This leads on to the most important subject, one almost sacred in the Emilia-Romagna area – the subject of food. In the hotel everything was local and fresh and which, in the food vernacular of the district, “respected the seasons”. It was harvest time for olives and chestnuts and these were incorporated into home-made breads, cakes, pies, preserves and spreads and delicious persimmons appeared in fruit baskets, desserts and pies. Main courses had venison, partridge and fish from within a kilometer or two.
Italian Heartland Cooking
Giovanni, the patron, as well as making the main meals, also made all the bread, scones, pies and cakes. And, being where we were, we had truffles with everything. The procedure was to take a small device which was made up of a blade fixed flat against a small piece of wood and rub the truffle along the surface to make very thin slices. These were dropped fresh on to whatever was on the plate – pasta, meat, game, fish, anything savoury. Sweet things were spared a ration of truffles but, at breakfast time, the scrambled egg was liberally garnished with it. Alternatively, you can cook them in an egg cooker.
This whole area is the heartland of Italian cuisine, where tagliatelle and tortellini were created, not to mention Bolognese sauce, Parma ham, balsamic vinegar, and mortadella. It is mandatory not to be on any kind of diet.
Lesson number one for the uninitiated is never to ask for spaghetti Bolognese. The Bolognese and the Emilia-Romagnans have never heard of it and the very concept is unimaginable because they never use spaghetti for anything. The thing which most resembles the spag bol of the Brits is made with tagliatelle as the pasta. And it is unheard-of to stretch the sauce with anything like pork. Here it is beef and only beef cooked with celery, carrots, onions and tomatoes “for a very long time”. If sage, fennel or herbs are used they are used as fresh leaves and nutmeg is ground from an actual nutmeg.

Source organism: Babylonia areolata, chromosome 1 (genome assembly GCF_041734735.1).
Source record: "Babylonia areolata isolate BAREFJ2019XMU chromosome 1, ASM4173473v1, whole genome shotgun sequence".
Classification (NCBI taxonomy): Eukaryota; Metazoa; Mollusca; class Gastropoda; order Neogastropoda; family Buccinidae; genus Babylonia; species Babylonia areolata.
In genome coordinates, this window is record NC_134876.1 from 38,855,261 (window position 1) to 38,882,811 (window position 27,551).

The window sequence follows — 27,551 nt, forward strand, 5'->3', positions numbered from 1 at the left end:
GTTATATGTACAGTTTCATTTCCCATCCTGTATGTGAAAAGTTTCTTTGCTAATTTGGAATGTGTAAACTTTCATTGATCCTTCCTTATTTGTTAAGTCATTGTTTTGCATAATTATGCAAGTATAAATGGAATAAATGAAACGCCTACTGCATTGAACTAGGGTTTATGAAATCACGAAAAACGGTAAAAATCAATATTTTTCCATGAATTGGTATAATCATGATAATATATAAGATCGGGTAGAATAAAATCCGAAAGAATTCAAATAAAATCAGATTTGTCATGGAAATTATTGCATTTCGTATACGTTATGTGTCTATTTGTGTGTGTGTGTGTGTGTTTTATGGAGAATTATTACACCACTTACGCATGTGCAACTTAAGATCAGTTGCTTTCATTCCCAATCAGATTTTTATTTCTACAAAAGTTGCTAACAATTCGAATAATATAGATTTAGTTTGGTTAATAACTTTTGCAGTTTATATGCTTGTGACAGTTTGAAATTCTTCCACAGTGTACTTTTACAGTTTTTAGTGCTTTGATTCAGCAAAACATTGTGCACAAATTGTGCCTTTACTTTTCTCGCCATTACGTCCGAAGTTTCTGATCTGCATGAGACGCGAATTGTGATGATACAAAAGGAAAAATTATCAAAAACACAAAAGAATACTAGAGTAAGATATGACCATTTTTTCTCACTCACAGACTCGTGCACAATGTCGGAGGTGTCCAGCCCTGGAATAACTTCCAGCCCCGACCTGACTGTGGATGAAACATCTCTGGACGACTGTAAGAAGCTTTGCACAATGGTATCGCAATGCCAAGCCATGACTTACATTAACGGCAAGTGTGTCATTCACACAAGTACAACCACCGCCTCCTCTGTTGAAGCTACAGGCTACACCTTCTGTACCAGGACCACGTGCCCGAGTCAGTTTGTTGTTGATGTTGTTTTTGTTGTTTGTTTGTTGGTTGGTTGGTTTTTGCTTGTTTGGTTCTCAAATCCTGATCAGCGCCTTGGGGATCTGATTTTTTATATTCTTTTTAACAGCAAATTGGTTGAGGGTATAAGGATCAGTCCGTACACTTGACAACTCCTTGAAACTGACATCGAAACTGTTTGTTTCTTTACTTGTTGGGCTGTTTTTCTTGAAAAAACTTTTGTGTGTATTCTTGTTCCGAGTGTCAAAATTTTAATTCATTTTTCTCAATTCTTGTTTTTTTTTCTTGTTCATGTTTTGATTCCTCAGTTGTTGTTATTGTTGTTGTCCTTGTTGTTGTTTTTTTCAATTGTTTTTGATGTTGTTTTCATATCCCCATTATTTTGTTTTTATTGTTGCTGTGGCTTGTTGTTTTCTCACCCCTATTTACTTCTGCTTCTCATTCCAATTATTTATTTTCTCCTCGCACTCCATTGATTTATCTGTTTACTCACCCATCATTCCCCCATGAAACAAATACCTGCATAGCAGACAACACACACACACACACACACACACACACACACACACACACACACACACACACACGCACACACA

(Here are some great onion choppers for you!)
Bologna’s nickname is La Grassa (The Fat) and it is not difficult to understand why. The region has its own Rogmanol cows which yield the most exquisite fillet and T-bone steaks, cut using the best boning knife. Pork products are salami, Parma ham, prosciutto, pancetta and migliaccio (a kind of black pudding). Pecorino cheese is made locally from sheep’s milk; local farmers make Ricotta from sheep or cows, and Raviggiolo is made exclusively from cow’s milk. They all should all be eaten with the speciality local bread, piadina. Cherries, mushrooms and truffles, as we have seen, abound and the wines which are made from the grapes growing on the Appennine slopes are San Giovese (red) and Albana (white).
Despite everything there are other attractions in the province. There are unique historical treasures in Bologna, Parma, Placenza and Modena; there is more than enough to see in Ravenna alone to last a week. It was the last capital of the Roman Empire after the fall of Rome and is the home of the most celebrated mosaics in western art. Despite this there are few crowds or queues and the art- slow food.
While you’re here, be sure to check out our kitchen product reviews!